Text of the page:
Reflections on a Wandering Life.....

Monday, March 15, 2021

Relationship Between China and Japan (with Korea) 

What is a weeb? The term is used in this fascinating and very informative short video on the historical relationship between China and Japan. Dictionary.com defines it this way:

A weeb is a derisive term for a non-Japanese person who is so obsessed with Japanese culture that they wish they were actually Japanese.

When the narrator of this short video uses the term “weeb” to define Chinese who are interested in China, he is doing it in jest, of course. But is it accurate? I started to think about this, because one of the things I noticed when I came to China was the difference between how American students and Chinese students approach Japan.

I taught at a software university in Tempe, Arizona for four years (but actually 12 semesters). I would ask students, “What is your dream?” or “What is you career objective?”

I would hear, “I want to go to Japan and write software.”

It always pained me, because I knew that the odds of that actually happening were not very good. I sincerely hope that some of them were able to make it happen. But it’s pretty tough for Americans. If you want to benefit from Japan’s severe labor shortage, you really need to be able to do Japanese.

But I wasn’t surprised by the interest American young people had for Japanese culture. Japan produces lots of video games, including phone games. So it’s not surprising at all that American young people who were enthralled with things Japanese would want to go to where it all happens.

When I got to China, the Software College at Beihang University actually had a Japanese Software program. They would hire a Japanese teacher to come and teach language skills to students in that program. Several members of the faculty had lived and worked in Japan, and spoke excellent Japanese. And I had many students who had, during their middle school years, taken the Japanese exemption to the language requirement. In some parts of China, students can opt to take Japanese or Russian instead of English.

So I saw a system at Beihang that the American “weebs” I taught in Arizona would envy. But when it comes to the reason for going to Japan, Chinese students tend, I think, to be more pragmatic. The reason for their interest in Japan does not come mostly from a fascination with things Japanese, but from a desire to take advantage of Japan’s severe labor shortage, and particularly in the area of their chosen skill and interest. I asked one my students who had gone to Japan if he was planning to become a Japanese citizen. He said, “My grandfather would be very angry.” But his grandfather didn’t complain about the money he was able to send home.

Chinese students in their approach to Japan are very similar to Americans in Beijing who value being in China, but who are perfectly content to go to international churches that bar the door to Chinese people. Of course I did not follow my students abroad, but I have heard reports from Chinese students who went to Japan or America that they often tended to spend a lot of time with other Chinese students.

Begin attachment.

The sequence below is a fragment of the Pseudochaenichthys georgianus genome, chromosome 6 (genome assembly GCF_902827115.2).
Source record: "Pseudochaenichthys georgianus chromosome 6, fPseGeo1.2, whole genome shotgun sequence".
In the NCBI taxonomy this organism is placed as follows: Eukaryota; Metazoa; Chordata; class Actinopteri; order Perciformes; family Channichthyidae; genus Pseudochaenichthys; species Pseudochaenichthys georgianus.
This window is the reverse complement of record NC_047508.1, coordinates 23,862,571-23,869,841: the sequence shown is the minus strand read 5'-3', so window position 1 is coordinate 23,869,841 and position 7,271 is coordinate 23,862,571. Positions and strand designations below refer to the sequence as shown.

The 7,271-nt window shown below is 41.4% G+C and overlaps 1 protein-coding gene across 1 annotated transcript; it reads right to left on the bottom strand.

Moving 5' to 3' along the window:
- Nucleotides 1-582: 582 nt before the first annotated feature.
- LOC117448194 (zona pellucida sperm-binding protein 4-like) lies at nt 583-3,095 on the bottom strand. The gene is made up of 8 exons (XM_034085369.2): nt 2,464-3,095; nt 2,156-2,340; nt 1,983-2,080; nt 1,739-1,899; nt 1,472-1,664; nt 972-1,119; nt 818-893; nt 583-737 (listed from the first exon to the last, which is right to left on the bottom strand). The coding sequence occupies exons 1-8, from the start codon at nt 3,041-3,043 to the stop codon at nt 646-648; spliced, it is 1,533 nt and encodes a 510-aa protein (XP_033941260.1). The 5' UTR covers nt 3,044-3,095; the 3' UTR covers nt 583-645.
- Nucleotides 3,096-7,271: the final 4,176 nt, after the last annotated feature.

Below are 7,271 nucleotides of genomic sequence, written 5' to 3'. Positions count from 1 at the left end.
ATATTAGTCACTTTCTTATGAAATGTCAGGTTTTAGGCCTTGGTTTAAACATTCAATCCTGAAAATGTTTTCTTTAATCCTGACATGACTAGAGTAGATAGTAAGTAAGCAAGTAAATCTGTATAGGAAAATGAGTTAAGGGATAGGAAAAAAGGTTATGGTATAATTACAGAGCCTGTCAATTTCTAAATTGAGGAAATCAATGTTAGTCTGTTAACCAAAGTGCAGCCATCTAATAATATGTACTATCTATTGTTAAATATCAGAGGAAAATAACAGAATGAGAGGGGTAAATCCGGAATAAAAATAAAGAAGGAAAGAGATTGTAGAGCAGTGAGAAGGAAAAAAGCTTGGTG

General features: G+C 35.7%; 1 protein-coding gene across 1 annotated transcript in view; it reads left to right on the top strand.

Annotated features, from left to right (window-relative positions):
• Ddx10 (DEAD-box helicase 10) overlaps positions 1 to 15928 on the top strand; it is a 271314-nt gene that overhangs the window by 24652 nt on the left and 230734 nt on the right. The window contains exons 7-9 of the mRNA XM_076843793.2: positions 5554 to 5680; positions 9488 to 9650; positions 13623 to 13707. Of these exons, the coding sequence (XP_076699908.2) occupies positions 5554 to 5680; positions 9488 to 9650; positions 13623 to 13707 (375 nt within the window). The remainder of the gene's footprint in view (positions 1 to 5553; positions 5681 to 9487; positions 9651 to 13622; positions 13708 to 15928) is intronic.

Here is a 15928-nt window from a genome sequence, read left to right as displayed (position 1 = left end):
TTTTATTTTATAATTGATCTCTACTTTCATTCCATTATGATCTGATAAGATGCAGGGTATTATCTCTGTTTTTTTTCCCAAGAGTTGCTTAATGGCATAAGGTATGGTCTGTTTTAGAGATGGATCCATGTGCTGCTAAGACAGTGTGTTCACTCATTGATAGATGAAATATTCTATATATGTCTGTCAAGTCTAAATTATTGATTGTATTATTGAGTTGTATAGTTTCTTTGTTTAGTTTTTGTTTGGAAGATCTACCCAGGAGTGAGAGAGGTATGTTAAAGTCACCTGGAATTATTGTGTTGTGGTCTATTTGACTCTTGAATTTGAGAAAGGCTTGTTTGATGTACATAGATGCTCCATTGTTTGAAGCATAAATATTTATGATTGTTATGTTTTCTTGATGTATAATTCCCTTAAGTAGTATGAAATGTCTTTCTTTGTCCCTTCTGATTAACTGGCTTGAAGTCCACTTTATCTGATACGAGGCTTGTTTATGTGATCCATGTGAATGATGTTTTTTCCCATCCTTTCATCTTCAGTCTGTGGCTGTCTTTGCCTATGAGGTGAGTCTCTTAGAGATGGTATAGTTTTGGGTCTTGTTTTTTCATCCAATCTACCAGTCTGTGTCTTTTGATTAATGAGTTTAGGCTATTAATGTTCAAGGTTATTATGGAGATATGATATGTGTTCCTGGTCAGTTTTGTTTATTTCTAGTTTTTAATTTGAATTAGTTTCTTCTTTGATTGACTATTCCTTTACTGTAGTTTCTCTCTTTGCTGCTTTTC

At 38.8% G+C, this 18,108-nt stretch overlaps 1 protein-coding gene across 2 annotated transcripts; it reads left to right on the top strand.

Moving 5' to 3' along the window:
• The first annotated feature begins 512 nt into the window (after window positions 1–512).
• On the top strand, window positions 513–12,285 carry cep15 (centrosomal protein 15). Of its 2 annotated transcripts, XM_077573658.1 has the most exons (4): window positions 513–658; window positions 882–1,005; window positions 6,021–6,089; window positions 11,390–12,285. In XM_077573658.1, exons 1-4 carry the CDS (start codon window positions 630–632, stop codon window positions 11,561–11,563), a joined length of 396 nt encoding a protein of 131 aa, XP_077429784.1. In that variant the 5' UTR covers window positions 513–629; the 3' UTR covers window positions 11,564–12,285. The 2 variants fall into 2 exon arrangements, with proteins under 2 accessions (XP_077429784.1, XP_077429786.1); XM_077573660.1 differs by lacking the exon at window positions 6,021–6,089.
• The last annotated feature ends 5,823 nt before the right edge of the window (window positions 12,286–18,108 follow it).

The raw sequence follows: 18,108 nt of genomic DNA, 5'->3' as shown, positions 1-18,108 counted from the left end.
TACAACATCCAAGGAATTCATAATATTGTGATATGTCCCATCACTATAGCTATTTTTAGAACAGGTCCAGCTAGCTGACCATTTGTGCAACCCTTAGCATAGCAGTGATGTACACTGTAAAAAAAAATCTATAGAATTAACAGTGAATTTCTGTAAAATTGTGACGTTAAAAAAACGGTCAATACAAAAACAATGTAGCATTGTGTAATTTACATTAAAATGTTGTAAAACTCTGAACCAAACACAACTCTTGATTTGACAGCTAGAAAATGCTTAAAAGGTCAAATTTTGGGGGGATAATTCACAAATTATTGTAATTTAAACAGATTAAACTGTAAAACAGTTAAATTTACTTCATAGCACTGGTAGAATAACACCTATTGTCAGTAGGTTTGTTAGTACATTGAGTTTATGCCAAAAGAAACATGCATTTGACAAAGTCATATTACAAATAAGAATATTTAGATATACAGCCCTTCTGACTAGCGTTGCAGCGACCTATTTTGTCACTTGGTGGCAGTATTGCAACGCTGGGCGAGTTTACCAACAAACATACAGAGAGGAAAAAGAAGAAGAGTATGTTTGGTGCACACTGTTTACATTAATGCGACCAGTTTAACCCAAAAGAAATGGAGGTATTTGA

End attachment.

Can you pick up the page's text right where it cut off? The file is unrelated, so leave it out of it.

So for the most part, I think, Chinese students who go to Japan are not so much preoccupied with becoming Japanese as they are with taking advantage, both of the work opportunity and of the economic difference between China and Japan. Money earned in Japan goes a lot further in China than it does in Japan. In addition to this, Chinese people who have Japanese experience, and especially Japanese language proficiency, have an extraordinary employability advantage when they come back to China.

Most Americans I met during the sixteen years I lived in Beijing knew very little about Chinese culture, and they had little interest in learning. For most of them, Beijing was their whole China. When they left Beijing, it was usually to go to America. Mind you, Americans generally like China, they like living in China, and they get along well with Chinese people. And in the church environment, the ones I saw who did go to Chinese churches (a very small minority, since most Americans prefer to go to the international churches that bar the door to Chinese people) were very effective at working with Chinese young people. But they did not know much about Chinese history or culture. When I was working at the Software College at Beijing University, the State Administration of Foreign Experts Affairs had a special dinner at the Great Hall of the People for foreign teachers. One of my colleagues said, "Is this some kind of famous place or something?" Believe it or not, he was Chinese American.

Don’t get me wrong—there are plenty of sinophiles in China, but they don’t tend to be American. Americans are much more like Chinese working in Japan in that sense. Their reasons for being in China tend to be more pragmatic. But they differ in one way from Chinese. For Chinese people working in Japan, it is not so much that they are not interested in Japanese culture, it is because, in some sense, they are already part of it.

So this brings me to my question: Should China and Japan be viewed as two different cultures that have borrowed from each other over the centuries, or should they be viewed as actually being two different parts of the same culture? Watch the short video above and see what you think.



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